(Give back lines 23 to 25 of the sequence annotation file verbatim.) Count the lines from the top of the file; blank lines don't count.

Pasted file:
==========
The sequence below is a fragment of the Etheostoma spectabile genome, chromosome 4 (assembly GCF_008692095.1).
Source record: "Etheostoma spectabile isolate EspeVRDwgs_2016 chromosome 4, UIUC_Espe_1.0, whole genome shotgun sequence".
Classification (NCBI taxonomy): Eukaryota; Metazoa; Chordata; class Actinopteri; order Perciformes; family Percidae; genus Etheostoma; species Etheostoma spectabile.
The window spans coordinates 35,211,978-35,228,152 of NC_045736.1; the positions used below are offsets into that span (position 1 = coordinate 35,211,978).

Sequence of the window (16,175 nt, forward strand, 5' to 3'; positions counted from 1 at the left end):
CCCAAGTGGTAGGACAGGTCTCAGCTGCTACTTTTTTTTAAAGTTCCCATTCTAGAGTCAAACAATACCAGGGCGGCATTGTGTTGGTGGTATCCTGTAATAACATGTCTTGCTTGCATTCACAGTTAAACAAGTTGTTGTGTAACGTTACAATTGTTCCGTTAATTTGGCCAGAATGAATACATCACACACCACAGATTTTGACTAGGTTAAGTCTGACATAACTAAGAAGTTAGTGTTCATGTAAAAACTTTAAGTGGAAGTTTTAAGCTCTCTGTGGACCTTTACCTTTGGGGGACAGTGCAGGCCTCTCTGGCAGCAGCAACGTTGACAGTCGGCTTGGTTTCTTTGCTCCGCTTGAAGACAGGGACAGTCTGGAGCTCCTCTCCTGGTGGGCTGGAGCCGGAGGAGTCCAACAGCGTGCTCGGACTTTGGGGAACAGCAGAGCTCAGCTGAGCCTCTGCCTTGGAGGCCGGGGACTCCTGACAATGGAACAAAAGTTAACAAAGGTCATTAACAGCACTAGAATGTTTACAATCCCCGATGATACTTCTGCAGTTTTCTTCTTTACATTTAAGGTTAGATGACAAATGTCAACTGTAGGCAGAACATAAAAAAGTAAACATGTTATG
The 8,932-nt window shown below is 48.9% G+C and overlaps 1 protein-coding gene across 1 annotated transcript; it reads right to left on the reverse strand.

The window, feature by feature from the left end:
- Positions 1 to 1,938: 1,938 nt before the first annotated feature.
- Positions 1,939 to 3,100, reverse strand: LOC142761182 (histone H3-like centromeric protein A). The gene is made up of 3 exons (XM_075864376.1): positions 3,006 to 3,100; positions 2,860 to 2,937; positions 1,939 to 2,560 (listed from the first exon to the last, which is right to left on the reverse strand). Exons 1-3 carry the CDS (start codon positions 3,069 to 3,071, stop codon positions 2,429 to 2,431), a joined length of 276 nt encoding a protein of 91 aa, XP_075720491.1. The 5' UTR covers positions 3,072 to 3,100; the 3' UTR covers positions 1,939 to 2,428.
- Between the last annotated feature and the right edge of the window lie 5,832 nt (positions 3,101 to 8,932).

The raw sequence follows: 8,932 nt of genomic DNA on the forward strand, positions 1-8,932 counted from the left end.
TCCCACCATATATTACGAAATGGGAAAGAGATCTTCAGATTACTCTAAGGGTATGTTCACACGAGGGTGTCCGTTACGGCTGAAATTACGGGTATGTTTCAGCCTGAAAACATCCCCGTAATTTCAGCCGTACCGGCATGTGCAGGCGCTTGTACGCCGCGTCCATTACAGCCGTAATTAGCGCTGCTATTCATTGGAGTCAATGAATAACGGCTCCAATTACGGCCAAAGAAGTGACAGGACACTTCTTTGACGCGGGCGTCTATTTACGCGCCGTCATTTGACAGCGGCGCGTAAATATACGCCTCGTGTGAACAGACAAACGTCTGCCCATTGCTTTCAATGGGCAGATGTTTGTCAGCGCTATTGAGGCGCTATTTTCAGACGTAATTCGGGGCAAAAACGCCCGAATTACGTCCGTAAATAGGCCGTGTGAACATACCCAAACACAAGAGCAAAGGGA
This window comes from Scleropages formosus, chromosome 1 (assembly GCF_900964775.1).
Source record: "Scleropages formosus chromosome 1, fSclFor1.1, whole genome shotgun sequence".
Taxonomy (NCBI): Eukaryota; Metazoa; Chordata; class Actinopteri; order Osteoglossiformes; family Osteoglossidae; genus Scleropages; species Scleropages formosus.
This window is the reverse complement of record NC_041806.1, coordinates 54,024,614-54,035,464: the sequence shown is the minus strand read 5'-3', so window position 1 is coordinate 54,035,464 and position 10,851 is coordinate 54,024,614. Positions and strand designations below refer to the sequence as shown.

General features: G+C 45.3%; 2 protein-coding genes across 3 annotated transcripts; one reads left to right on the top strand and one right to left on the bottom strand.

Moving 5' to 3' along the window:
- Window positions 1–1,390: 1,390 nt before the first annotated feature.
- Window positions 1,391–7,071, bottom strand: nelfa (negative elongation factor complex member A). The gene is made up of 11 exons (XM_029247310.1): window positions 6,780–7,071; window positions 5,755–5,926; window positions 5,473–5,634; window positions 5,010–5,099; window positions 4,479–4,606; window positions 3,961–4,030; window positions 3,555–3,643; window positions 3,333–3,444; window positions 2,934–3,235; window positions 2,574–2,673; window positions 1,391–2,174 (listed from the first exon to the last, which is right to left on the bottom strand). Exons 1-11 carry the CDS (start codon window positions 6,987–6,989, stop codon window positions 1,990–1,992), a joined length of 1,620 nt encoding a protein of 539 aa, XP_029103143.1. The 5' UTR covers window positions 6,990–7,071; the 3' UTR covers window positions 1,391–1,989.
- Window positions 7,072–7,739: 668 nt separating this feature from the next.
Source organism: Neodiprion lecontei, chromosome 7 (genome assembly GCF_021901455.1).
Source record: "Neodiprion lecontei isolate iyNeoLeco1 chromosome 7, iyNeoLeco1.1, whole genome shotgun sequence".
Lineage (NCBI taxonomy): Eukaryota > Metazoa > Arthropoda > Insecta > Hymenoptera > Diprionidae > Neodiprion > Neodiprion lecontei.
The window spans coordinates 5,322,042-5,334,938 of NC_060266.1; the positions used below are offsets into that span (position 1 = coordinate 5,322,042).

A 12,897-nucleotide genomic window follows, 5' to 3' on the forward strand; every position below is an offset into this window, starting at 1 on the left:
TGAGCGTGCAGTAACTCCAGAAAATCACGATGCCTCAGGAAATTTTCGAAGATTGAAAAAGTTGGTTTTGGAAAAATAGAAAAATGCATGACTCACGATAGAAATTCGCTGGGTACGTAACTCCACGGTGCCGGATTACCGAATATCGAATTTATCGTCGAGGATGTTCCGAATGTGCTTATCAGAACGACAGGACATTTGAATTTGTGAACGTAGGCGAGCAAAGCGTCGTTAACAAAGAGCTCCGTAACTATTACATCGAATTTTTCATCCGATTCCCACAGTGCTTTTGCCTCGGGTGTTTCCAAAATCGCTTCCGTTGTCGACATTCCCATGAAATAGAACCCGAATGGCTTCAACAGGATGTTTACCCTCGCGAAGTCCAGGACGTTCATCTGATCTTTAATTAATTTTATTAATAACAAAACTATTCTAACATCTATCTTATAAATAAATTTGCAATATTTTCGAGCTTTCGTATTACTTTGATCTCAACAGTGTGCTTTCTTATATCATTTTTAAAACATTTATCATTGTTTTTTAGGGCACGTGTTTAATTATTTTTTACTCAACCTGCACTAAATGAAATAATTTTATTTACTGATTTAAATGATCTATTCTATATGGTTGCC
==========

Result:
Source organism: Neodiprion lecontei, chromosome 7 (genome assembly GCF_021901455.1).
Source record: "Neodiprion lecontei isolate iyNeoLeco1 chromosome 7, iyNeoLeco1.1, whole genome shotgun sequence".
Lineage (NCBI taxonomy): Eukaryota > Metazoa > Arthropoda > Insecta > Hymenoptera > Diprionidae > Neodiprion > Neodiprion lecontei.